When you’re ready to start the conversation, make sure you identify an appropriate place and time, like a private setting with limited distractions. Be sure to acknowledge their feelings, and be direct about your concern. Some questions you can lead with are:
- I’ve been worried about you. Can we talk? If not, who are you comfortable talking to?
- I see you’re going through something. How can I best support you?
- I care about you and am here to listen. Do you want to talk about what’s been going on?
- I’ve noticed you haven’t seemed like yourself lately. How can I help?
If relevant, you can also discuss family history of substance use. It may help them feel less alone.
3. Encourage professional help
Encourage your loved one to seek professional help. This could be from a doctor, mental health professional, or a substance use disorder treatment center. Remind them that seeking help is a sign of strength, not a sign of weakness. If comfortable doing so, tell them you’ll help them find the right professional and stay with them throughout their journey.
There are several benefits of therapy for those working to recover from substance use disorder, because recovery from drug addiction is more than just breaking the physical dependence on a substance. Some of these benefits include:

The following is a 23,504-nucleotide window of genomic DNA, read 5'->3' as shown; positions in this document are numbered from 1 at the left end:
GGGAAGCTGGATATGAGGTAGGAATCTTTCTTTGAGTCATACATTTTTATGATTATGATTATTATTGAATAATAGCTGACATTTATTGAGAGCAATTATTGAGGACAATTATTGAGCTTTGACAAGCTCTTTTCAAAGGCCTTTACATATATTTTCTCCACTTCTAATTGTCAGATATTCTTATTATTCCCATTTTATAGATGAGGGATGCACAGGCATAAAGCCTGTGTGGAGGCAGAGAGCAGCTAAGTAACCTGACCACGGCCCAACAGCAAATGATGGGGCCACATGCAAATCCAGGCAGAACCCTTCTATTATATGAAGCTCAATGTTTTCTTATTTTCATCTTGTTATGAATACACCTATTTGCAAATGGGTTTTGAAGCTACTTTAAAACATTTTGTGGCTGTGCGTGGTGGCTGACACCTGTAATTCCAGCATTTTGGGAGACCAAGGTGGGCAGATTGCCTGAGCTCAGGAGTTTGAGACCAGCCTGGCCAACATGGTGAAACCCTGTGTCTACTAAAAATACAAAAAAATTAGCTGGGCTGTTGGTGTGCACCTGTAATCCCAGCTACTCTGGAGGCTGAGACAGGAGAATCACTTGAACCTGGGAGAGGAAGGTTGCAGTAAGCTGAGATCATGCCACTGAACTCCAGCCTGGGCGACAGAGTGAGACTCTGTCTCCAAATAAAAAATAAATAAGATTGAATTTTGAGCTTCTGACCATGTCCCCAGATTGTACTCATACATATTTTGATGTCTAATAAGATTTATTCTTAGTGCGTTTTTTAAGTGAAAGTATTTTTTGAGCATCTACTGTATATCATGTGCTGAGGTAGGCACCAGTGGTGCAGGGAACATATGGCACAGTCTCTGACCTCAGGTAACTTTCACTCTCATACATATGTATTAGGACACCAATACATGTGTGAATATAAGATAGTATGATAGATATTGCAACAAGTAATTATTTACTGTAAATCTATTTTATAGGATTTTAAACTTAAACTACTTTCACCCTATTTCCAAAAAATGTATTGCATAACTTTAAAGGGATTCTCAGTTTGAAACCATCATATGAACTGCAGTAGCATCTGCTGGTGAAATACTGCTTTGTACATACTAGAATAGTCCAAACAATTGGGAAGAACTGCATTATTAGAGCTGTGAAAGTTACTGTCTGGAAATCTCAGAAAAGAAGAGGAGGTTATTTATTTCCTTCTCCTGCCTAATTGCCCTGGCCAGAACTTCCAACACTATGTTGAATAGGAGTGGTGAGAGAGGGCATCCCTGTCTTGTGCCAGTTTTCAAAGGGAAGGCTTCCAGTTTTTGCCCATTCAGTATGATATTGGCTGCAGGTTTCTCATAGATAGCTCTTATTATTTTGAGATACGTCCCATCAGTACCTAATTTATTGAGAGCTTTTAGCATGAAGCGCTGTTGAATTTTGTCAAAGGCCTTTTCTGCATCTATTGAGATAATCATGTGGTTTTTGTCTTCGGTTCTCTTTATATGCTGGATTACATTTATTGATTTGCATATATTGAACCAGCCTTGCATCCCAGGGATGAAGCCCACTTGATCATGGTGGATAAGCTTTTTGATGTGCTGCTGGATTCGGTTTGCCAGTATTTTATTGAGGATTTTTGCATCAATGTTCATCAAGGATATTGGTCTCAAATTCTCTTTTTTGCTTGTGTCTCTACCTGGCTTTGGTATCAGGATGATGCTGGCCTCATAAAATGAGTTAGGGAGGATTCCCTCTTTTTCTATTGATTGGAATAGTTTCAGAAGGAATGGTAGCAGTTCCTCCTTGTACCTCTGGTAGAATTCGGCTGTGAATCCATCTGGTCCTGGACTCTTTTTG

- Identifying situations contributing to substance use
- Learning behavior strategies for recovery
- Reducing the risk of relapse
SonderMind can help your loved one get connected with a therapist who specializes in treating substance use disorder. Head to our website to get connected today.
4. Take care of yourself
Supporting someone with a substance use disorder can be stressful — remember to also take care of your emotional well-being and consider seeking support for yourself through therapy, self-care activities, or support groups such as Al-Anon.
One approach to treating SUD involves family counseling, with a focus on assisting family members in practicing self-care and pursuing their own recovery. Simultaneously, clients with SUDs are encouraged to initiate and maintain their own recovery journey, while also fostering improved family communication and relationships that can provide ongoing support. This comprehensive strategy aims to enhance the recovery process and promote lasting well-being for both individuals and their loved ones.
Remember, recovery is possible, and your support can make a significant difference to someone grappling with substance use disorder. Keep demonstrating love and patience, and remind them that it's never too late to seek help.
SonderMind is here for you and your loved one
With the right guidance and care, individuals with SUDs can make significant progress in their recovery journey and reclaim their lives. At SonderMind, we offer evidence-based approaches to treatment that are tailored to each individual's needs. SonderMind goes beyond connecting you with just any therapist. We make sure that you are paired with the right therapist for you or your loved one’s needs. What’s more? Most people only wait about 10 days after being connected with their therapist to have their first session, which is 55% faster than the industry average of two to three weeks. Start the process today and get connected to a therapist in as little as 48 hours.